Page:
Panama and Costa Rica, the only two countries on the Central American isthmus with no army, are strengthening security cooperation in the face of drug trafficking and other global threats.
The 330-kilometer border shared by Panama and Costa Rica is an area that’s highly vulnerable to organized crime, including drug and weapons trafficking, as well as smuggling. Both countries rely on their police forces for national security. Lax security measures along the border also allow criminals in one country to easily cross the border in an attempt to avoid arrest.
Panamanian and Costa Rican authorities met on Feb. 11 and 12 in the western Panamanian city of Bocas del Toro and agreed to step up coordination and create a joint task force “for more efficient crime fighting,” according to Panama’s Security Minister Rodolfo Aguilera. Aguilera presided over the talks with his recently-appointed Costa Rican counterpart, Gustavo Mata.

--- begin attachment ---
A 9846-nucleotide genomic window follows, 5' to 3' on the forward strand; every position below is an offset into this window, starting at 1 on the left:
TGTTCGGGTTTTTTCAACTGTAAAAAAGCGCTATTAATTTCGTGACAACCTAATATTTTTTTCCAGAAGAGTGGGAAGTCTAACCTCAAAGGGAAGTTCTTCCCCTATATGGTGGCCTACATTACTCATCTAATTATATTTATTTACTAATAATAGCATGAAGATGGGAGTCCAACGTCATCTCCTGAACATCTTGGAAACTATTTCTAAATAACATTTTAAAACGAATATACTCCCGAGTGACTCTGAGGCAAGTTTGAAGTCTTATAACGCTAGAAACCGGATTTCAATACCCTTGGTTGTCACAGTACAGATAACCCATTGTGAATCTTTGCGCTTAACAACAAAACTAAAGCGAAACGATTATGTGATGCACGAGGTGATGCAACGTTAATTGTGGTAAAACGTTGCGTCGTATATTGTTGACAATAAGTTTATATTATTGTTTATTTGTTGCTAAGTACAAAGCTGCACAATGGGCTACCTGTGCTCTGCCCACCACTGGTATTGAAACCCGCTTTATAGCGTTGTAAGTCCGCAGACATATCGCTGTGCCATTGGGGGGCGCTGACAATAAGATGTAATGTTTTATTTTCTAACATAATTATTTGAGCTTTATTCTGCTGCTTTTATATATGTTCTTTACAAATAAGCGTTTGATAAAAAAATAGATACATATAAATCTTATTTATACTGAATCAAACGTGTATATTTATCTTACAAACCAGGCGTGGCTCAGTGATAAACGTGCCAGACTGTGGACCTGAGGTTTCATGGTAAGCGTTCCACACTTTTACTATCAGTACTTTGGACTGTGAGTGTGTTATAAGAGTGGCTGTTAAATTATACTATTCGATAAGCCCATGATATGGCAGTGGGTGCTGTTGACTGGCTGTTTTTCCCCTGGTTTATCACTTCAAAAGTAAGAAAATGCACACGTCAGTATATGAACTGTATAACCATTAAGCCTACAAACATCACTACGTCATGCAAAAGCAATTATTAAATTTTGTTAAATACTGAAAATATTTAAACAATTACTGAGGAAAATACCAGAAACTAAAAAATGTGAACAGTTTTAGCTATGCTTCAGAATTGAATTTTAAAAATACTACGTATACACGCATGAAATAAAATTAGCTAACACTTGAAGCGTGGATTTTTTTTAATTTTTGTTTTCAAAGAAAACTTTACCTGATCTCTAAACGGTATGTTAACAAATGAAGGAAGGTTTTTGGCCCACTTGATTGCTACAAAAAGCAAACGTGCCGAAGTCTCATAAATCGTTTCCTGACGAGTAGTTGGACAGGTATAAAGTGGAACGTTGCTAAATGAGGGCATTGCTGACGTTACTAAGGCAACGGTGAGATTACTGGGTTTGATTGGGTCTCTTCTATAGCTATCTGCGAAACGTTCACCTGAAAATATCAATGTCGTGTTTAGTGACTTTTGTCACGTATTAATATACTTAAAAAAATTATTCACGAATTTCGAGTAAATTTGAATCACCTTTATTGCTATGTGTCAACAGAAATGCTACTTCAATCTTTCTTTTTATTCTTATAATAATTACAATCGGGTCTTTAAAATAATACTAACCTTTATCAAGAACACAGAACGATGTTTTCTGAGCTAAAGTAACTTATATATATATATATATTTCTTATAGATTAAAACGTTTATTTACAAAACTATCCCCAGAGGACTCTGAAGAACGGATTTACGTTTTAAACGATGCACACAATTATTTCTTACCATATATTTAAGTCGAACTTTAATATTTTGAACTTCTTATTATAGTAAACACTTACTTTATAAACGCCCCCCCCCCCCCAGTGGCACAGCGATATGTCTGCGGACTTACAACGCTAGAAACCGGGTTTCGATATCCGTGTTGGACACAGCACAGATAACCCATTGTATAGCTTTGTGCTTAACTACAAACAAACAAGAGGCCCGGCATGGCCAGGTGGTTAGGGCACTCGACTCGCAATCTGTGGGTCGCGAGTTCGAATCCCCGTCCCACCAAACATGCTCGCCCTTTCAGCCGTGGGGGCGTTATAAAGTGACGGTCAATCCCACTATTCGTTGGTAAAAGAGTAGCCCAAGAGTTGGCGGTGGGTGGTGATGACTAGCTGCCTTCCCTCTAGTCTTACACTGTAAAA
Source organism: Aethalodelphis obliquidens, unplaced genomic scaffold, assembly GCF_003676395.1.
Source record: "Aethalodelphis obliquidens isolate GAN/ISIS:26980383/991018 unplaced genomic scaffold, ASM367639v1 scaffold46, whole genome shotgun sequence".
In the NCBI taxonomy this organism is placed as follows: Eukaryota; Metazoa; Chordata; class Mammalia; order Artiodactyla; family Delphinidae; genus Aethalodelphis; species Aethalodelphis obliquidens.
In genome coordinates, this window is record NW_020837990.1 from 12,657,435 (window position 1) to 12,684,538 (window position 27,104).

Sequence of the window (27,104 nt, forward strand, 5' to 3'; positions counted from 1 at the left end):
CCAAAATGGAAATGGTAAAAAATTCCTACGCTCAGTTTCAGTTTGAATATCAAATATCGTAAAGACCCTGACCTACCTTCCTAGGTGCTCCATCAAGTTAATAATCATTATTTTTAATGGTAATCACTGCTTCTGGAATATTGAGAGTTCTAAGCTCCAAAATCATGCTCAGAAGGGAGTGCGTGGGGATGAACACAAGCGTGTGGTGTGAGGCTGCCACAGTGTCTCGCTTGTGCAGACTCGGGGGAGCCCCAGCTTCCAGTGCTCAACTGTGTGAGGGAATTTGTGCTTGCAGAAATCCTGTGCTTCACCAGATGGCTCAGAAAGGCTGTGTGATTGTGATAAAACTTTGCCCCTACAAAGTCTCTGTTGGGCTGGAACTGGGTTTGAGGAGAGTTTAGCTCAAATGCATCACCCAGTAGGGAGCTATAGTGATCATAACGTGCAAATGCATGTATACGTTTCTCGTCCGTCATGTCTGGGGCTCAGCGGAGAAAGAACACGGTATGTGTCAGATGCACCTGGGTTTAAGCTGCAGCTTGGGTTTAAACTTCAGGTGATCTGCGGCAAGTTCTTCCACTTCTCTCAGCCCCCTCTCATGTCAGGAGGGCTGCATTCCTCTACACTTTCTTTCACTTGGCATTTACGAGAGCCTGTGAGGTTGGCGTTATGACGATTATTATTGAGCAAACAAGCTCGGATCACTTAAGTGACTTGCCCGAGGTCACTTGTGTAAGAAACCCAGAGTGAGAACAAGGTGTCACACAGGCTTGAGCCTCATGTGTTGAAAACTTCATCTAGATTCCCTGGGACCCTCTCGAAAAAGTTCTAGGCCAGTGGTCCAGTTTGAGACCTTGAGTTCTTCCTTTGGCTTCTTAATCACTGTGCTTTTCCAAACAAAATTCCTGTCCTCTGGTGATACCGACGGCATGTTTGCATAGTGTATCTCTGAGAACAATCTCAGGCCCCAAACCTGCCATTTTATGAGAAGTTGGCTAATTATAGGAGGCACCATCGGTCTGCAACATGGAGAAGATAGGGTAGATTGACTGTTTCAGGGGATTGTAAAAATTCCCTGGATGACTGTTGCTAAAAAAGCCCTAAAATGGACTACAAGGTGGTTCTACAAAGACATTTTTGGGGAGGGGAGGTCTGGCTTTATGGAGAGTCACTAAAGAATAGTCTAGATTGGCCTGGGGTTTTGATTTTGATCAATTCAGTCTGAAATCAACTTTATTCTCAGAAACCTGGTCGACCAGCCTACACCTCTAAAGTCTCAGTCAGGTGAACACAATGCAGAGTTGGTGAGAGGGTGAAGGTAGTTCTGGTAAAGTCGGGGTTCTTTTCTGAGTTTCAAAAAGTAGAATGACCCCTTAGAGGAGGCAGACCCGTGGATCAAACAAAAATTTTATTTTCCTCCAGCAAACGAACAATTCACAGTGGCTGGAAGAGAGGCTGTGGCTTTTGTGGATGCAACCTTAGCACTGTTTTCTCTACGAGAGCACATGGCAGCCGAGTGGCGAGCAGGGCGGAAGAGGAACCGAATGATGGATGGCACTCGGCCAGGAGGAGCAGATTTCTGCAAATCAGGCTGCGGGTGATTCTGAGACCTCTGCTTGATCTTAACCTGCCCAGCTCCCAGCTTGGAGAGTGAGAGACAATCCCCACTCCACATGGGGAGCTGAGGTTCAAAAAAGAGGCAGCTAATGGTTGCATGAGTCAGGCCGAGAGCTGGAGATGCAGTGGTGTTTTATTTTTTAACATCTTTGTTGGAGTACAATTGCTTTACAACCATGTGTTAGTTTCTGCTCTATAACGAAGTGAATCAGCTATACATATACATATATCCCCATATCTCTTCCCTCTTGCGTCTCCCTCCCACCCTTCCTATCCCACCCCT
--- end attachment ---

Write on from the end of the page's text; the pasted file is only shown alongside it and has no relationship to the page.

Aguilera also said the two countries agreed to training, joint border surveillance and to exchange information and security technology.
In an interview with The Tico Times, Mata said the countries also discussed creating a joint task force made up of police officers from both sides of the border.
The talks were attended by Rosso Serrano, who headed the Colombian National Police from 1994 to 2000. Serrano is credited with having masterminded the dismantling of the Cali and Medellín drug cartels.
Honduran Security Minister Julián Pacheco, who was sworn in this month by President Juan Orlando Hernández, also attended the meeting as an observer.
A meeting to discuss cooperation among Costa Rican, Panamanian and Honduran police forces is being scheduled for later this year, Costa Rican authorities said.